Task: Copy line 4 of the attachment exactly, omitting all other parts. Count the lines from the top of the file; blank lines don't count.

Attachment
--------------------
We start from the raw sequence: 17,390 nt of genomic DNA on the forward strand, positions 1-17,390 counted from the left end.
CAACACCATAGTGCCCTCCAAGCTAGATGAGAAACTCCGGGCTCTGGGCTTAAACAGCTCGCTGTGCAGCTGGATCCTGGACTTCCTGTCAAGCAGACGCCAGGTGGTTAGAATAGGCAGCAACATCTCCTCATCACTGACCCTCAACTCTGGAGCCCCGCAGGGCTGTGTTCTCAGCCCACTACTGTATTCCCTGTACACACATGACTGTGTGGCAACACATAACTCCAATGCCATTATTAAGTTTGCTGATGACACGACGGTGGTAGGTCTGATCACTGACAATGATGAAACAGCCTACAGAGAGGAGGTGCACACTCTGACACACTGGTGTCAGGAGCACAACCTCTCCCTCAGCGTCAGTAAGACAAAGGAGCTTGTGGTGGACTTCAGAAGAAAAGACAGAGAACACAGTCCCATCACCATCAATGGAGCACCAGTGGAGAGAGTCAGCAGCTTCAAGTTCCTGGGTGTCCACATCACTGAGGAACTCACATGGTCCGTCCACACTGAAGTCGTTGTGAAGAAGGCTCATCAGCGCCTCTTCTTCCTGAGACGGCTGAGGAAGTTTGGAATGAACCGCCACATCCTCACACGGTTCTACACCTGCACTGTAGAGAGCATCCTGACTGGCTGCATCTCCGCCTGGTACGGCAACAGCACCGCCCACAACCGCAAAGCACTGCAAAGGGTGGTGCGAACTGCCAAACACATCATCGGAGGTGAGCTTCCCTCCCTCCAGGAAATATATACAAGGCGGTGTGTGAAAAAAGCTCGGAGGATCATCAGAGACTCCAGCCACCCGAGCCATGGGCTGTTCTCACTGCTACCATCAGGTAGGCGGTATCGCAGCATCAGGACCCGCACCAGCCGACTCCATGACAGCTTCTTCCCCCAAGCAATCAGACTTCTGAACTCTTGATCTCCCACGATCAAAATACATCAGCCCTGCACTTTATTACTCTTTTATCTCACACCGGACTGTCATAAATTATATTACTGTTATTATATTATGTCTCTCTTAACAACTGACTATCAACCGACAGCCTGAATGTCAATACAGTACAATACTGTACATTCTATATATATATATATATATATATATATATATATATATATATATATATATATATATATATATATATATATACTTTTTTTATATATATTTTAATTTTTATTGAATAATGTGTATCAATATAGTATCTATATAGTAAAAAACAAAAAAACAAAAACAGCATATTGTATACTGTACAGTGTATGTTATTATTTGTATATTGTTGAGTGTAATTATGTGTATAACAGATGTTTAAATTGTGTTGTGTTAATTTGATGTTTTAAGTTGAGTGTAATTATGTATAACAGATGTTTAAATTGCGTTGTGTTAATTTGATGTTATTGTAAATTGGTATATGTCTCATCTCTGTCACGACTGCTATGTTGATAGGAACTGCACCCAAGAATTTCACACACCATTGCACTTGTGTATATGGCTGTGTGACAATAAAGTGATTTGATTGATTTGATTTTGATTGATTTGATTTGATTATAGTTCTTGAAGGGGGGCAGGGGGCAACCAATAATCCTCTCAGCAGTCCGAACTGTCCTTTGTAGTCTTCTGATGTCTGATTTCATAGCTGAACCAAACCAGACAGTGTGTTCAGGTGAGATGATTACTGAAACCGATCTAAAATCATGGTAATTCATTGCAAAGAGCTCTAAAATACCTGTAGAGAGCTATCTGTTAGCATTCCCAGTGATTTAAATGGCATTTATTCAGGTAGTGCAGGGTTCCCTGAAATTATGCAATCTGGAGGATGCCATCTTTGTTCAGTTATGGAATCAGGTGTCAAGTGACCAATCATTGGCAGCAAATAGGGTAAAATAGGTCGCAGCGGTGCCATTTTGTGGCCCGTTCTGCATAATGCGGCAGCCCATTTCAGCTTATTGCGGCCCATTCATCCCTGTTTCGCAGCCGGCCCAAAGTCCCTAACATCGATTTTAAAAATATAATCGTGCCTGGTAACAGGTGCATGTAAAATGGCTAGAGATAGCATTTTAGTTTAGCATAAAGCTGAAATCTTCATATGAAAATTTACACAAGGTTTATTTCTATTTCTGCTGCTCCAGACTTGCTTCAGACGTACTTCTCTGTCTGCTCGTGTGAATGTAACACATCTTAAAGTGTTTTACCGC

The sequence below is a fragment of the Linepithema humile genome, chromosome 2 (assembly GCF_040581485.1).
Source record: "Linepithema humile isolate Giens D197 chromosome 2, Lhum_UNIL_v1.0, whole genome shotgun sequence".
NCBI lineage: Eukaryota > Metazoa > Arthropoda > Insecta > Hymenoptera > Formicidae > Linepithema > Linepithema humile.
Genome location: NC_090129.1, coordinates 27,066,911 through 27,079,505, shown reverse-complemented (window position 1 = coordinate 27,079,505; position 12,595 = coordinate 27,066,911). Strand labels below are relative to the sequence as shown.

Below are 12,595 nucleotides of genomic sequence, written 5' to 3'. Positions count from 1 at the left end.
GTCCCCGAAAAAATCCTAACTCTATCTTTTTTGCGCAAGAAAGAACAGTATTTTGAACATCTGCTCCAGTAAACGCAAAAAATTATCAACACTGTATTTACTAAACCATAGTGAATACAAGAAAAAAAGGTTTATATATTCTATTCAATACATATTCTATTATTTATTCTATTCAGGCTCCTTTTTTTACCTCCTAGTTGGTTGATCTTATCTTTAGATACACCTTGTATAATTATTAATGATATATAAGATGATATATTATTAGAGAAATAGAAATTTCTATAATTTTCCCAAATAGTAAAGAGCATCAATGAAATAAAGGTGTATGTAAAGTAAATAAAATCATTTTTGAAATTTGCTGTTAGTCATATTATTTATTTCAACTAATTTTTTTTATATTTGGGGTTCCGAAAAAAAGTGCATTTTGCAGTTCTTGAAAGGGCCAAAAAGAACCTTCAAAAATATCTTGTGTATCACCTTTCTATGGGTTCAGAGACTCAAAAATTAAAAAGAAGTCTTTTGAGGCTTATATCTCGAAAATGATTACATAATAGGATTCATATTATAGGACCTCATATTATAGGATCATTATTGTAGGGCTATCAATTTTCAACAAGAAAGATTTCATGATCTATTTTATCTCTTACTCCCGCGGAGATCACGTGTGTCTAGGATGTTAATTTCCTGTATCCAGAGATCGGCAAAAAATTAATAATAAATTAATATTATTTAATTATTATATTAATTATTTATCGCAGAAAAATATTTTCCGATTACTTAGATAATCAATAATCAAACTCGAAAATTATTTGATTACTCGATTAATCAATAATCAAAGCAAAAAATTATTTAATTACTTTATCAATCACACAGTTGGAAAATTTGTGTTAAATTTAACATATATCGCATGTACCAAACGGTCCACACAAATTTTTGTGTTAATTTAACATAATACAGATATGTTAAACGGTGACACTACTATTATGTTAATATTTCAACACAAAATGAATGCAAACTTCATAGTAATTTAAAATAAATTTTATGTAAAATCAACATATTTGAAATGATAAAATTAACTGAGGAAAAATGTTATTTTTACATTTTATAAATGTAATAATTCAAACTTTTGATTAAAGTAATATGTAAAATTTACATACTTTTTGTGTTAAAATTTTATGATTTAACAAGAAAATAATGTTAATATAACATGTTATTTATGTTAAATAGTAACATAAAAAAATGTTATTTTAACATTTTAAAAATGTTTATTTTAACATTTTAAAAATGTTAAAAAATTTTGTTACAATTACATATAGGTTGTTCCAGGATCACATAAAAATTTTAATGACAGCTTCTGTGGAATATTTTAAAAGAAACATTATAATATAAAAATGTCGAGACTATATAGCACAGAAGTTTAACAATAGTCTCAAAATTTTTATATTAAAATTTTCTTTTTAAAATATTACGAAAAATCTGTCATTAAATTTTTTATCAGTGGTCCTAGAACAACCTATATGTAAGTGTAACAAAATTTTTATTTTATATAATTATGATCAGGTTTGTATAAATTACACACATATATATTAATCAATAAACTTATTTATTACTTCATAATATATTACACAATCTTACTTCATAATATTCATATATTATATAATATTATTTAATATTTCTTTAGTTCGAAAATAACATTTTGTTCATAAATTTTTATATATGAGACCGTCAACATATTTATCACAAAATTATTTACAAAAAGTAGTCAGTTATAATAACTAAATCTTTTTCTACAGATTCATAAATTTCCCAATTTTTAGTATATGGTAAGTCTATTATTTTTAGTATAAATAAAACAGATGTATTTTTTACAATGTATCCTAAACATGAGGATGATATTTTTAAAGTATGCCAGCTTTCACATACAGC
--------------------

Source record: "Linepithema humile isolate Giens D197 chromosome 2, Lhum_UNIL_v1.0, whole genome shotgun sequence".